Educators share their passions behind teaching

November 19, 2021 / by / 0 Comment
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By Mike Kilen
GCU News Bureau

Grand Canyon University College of Education Dean Dr. Meredith Critchfield pushed students and educators to reflect on one word: Why.

Why do you want to be a teacher? Why you are in the field of education?

“Because we all know there is a lot going on in education today, a lot of conflicts, a lot of disparate messages, so the ‘why’ is so important,” she told a group of 119 participants in COE’s Virtual Dean’s Speaker Series on Wednesday, while introducing four speakers who could drive that message home. “I think you will hear a thread – their ‘why,’ their mission around teaching is so strong, so powerful.”

Applicable to those in many fields of study or work, the following thoughts are highlights from Jason Catanese, math teacher at Pueblo Del Sol Elementary School in Phoenix; Justin Campbell, founder and CEO of The Urban Connection Project in Phoenix; Chris Ecton, principal at Glenview College Preparatory High School in Glendale; and Samantha Ness, GCU alumna and world history teacher at Copper Canyon High School in Glendale.

What is your “why”?

Jason Catanese

Catanese: I didn’t study education in college, I studied political science and international studies, and my whole thought process was problem-solving. When I got to my school, I saw there were really smart kids who were not given opportunities. The first test I gave out when I got there, some kids were done in five minutes and they were just sitting there 45 minutes doing nothing. I thought back to my own years in junior high, and I had the opportunity to study algebra because I was really good at math. So I asked if they had an algebra class. The answer was that in the last 20 years we’d only had eight kids pass an algebra class.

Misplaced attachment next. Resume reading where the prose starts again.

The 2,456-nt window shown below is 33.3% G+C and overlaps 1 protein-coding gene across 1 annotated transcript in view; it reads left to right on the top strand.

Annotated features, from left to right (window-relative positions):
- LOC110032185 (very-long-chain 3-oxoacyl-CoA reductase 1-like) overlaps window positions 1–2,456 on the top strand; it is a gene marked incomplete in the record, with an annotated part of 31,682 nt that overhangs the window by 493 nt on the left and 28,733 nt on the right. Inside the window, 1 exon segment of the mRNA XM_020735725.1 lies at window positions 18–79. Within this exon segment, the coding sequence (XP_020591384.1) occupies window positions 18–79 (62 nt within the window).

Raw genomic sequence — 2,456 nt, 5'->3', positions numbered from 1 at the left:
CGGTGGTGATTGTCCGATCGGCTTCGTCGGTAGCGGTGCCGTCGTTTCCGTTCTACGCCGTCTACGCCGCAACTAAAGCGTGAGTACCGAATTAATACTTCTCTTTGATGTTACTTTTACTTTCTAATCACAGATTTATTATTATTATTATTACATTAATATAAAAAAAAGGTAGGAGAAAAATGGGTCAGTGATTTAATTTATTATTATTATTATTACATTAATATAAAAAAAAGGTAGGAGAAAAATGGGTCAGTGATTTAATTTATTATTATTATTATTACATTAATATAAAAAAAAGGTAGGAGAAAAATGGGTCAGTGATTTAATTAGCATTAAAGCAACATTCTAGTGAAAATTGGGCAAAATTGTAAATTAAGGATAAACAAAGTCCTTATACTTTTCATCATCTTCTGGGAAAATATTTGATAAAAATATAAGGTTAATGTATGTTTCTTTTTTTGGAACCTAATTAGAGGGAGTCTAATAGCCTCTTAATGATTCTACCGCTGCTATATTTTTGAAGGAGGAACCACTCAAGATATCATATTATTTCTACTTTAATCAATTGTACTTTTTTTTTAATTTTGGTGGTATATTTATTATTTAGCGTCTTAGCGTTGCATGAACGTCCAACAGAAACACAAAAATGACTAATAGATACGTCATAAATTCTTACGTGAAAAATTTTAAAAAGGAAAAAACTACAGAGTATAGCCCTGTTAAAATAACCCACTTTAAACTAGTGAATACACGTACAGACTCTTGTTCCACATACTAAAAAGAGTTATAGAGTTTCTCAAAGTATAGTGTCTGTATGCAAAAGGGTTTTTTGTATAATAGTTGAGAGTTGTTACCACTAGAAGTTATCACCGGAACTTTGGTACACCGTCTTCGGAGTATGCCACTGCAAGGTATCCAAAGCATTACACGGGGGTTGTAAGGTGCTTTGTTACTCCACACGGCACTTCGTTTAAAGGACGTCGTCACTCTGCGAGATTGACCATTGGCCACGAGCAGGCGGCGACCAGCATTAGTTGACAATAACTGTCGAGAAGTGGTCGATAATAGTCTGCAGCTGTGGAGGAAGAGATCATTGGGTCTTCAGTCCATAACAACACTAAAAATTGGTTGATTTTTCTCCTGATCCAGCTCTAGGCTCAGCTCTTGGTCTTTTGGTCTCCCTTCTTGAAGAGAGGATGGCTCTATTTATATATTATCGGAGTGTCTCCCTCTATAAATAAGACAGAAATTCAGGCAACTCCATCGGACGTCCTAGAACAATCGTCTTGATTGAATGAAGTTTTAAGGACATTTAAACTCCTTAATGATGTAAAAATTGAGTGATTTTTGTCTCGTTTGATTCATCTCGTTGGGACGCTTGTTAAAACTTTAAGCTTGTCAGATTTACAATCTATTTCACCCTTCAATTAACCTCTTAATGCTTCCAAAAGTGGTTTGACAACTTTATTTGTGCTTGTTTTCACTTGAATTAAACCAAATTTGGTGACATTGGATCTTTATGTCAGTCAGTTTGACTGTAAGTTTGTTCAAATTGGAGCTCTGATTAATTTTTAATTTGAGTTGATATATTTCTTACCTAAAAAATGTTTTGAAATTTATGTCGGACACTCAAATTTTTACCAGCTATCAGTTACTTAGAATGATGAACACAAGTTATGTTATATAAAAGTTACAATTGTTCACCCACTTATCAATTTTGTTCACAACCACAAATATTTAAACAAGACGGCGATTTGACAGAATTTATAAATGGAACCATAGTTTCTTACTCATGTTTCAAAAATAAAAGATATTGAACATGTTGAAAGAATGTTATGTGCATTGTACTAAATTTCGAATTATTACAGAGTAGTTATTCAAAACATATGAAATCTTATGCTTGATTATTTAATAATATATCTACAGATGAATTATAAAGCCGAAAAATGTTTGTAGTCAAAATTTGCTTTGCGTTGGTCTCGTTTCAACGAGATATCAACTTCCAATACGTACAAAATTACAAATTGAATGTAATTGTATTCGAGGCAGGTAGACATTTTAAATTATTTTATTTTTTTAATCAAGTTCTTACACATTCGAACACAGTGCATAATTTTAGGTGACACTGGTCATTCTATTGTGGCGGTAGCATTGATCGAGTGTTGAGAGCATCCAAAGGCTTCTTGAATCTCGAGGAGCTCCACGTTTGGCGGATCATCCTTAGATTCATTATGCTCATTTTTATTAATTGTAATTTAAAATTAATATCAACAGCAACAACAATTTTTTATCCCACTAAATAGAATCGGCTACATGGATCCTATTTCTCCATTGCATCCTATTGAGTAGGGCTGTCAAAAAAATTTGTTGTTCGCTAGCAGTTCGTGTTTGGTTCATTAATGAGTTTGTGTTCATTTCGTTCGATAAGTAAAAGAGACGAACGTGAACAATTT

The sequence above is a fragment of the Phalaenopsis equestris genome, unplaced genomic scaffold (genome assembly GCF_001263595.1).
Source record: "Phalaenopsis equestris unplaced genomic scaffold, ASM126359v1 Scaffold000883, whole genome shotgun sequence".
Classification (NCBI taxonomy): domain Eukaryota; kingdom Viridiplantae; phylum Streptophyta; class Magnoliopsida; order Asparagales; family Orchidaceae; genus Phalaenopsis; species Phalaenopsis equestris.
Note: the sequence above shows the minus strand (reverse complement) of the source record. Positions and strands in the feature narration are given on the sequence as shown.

I asked if I could have a class. My principal said I couldn’t have a class during the day. One thing about being a teacher, teachers have selective hearing. What I heard was there wasn’t going to be a class during the day. So what I ended up doing is talking to kids and to parents, going door to door, talking about why it was so important to get on this different path for math.

I read one study that found that the highest indicator of whether you will graduate from college is the math you graduate with in high school. So it’s a higher indicator than your race, higher indicator than the zip code you live in, higher indicator than what socioeconomic status your family has – all things my students couldn’t control. But what they could control was the math abilities if we were giving them opportunities.

I got some cheese and crackers and got some Gushers for 20 kids. I went to open the door after school for the voluntary class and I had 86 kids there. It showed me if we provide opportunities for kids, they’ll show up.

So opportunities are my why, why I continue to teach. If you are in a classroom and see a problem, don’t wait. You can be part of that change.

But how do I find my why?

Samantha Ness

Ness: I remember being in college my senior year and thinking maybe I will do special ed. It sounded great at that moment. The more I thought about it, it wasn’t what God created me for. I have a huge passion for it, but I can use my why and my passion in my general education classroom. That’s where I can minister to students.